The Blue Zones Project, a three-year community wellness endeavor now in its second year in The Dalles, is about $82,000 short of local funding for this year, but an appeal will be made to the city next month. Dr. Miriam McDonell will ask The Dalles City Council at its Sept. 24 meeting to review information presented by Blue Zones, and then will come back to its Oct. 8 meeting to request funding.
It’s hard not to do a double-take when you walk past Lisa Chambers — it isn’t everyone who wears a T-shirt with “Got Worms?” emblazoned across the front. She comes by the reference honestly. Chambers raises worms in the backyard of her East 11th Street home.
The Dalles Salvation Army Thrift Store reopened at noon last Friday, with a ribbon cutting ceremony provided by The Dalles Area Chamber of Commerce and plenty of eager shoppers on hand to celebrate a remodel.
The Dalles Fitness & Court Club has a new name to go along with major changes in programs and renovations of the Pomona Street facility. The local gym is now called Gorge Athletic Clubs, the same name given the Hood River Sports Club, which is also owned by Clark and Carol Emmerson.
Dave Nevins has been hired as Director of Tourism for The Dalles Area Chamber of Commerce. “We are very excited to have Dave join us and we are looking forward to the energy and tourism experience he will bring to our staff,” said Lisa Farquharson, executive director of the chamber.
“Grow with Google, The Dalles” attracted over 200 registrants to the Fort Dalles Readiness Center Wednesday with a range of free classes and multimedia presentations about services and experiences in Google products. The event replaces “Googlefest.”
GOLDENDALE — A first-of-its-kind disposable artist’s palette for amateur painters, art educators and others is being marketed by Toss Products LLC, a startup company located in Goldendale. Paint Plates is the name of a palette made in the U.S. from 100 percent recycled paper that is the brainchild of Felicia Gray, a local painter and art teacher.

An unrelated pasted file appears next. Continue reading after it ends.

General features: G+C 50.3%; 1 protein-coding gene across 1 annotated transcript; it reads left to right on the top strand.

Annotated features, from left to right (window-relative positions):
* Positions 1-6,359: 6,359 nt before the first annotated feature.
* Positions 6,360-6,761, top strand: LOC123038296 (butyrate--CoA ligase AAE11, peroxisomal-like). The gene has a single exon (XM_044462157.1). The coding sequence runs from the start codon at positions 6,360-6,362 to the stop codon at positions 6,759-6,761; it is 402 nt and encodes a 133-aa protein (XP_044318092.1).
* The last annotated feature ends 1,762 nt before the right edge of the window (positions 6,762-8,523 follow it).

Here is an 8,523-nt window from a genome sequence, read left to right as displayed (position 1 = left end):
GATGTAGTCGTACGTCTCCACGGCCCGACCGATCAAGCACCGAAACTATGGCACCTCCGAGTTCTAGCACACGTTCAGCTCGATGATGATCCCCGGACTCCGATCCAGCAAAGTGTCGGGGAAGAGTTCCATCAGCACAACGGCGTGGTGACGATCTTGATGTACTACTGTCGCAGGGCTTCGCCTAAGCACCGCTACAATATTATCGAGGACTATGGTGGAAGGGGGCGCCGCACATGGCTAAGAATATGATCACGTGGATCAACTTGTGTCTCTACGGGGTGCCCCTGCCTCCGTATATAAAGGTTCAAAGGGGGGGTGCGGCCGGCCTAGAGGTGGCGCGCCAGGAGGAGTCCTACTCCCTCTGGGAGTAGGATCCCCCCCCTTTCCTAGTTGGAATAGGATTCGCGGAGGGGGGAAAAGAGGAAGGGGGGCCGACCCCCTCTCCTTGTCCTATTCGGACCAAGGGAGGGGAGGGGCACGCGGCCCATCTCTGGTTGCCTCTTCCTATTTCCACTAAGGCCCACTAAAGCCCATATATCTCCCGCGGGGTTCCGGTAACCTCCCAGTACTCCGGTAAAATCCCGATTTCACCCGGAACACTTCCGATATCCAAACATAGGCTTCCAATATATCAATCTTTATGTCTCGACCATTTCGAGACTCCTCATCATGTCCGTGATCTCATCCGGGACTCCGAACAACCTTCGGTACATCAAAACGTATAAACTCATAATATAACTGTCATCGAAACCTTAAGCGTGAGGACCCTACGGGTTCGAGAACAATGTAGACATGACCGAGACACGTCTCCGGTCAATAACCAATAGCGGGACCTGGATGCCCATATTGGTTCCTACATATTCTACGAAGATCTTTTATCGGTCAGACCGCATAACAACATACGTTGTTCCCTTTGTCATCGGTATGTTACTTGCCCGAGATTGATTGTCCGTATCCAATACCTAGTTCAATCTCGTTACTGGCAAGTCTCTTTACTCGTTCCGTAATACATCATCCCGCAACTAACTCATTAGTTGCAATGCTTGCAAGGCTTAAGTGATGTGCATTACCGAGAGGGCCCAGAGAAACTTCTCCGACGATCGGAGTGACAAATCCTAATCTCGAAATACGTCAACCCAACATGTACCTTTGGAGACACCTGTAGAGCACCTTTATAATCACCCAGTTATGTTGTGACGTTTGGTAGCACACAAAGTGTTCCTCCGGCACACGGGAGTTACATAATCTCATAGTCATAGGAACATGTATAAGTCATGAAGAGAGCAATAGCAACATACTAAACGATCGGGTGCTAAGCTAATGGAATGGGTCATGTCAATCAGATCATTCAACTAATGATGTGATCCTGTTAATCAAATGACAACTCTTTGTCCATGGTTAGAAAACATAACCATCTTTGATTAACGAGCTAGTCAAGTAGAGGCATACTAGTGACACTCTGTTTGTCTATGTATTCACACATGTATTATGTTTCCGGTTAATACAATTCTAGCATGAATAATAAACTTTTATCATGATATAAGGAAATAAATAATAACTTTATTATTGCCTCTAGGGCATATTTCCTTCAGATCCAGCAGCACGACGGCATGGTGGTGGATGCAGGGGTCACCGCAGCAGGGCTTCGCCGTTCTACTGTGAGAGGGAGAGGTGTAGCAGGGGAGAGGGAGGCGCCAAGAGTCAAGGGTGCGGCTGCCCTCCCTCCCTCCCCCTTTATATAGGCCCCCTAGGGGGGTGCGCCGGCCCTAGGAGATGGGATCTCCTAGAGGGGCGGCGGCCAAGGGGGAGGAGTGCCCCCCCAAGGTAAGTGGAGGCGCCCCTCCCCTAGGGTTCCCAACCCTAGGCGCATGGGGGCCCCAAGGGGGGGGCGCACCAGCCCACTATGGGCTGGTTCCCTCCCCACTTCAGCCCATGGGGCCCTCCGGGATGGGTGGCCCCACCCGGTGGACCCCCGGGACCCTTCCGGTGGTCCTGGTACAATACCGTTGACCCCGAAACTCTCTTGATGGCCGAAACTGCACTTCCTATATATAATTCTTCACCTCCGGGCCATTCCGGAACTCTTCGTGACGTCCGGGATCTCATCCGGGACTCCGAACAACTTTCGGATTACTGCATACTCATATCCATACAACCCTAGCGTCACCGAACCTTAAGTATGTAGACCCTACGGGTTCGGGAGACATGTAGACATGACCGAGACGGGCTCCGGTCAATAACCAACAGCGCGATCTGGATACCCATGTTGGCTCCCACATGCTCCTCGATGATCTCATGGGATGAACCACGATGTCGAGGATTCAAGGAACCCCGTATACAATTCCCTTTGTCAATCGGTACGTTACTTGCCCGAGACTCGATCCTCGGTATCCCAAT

Olympia Davis, 11, tries a 3-D viewer. The large touch screen seen in the background displays a web page used with the viewer. They were exploring a multimedia booth at "Grow with Google" with Kathryn Davis Wednesday morning. The event continues until 6 p.m.
One Community Health (OCH) will break ground Thursday to replace its current health center in Hood River. The groundbreaking and ribbon-cutting ceremony, an invitation open to the public, takes place from 9:30-10 a.m. at 849 Pacific Ave. The future facility will be located just east of the current Hood River site and on the same property, which has served as OCH’s Hood River home since 1991.
The radio stations of Bicoastal Media, Griffith Motors and Washington Gorge Action Programs are teaming up again this year to help a Columbia Gorge family in need. “Wheels Of Hope” will provide a deserving family lacking transportation options a vehicle to help them meet their daily travel needs.
Rose Mays has only been at the Small Business Development Center in The Dalles for a year, but she already feels she has found a place to call home, doing a job she loves. “I help people who are starting a business, or who are in business and have a problem,” she said.
The Dalles Chronicle’s managing editor, RaeLynn Ricarte, won two first place awards in the 2018 Oregon Newspaper Publisher’s Association contest and Byron Gibson, who works in composition, scored first for graphic design. News editor Mark Gibson and reporters Neita Cecil and Ray Rodriguez also received awards at the ONPA’s annual banquet in July.
A class action lawsuit against AmeriTies alleging that odors from the plant diminished the use and value of area properties has reached a proposed settlement of $1.25 million. Almost all of The Dalles is included in the boundaries covered by the settlement, according to a map posted on the website of one of the law firms involved.
Wasco County is the second organization in The Dalles to earn a designation as a Blue Zones Project approved worksite. It will celebrate with a blue ribbon cutting ceremony 2:30 p.m. Friday on the steps of the courthouse, at 511 Washington St.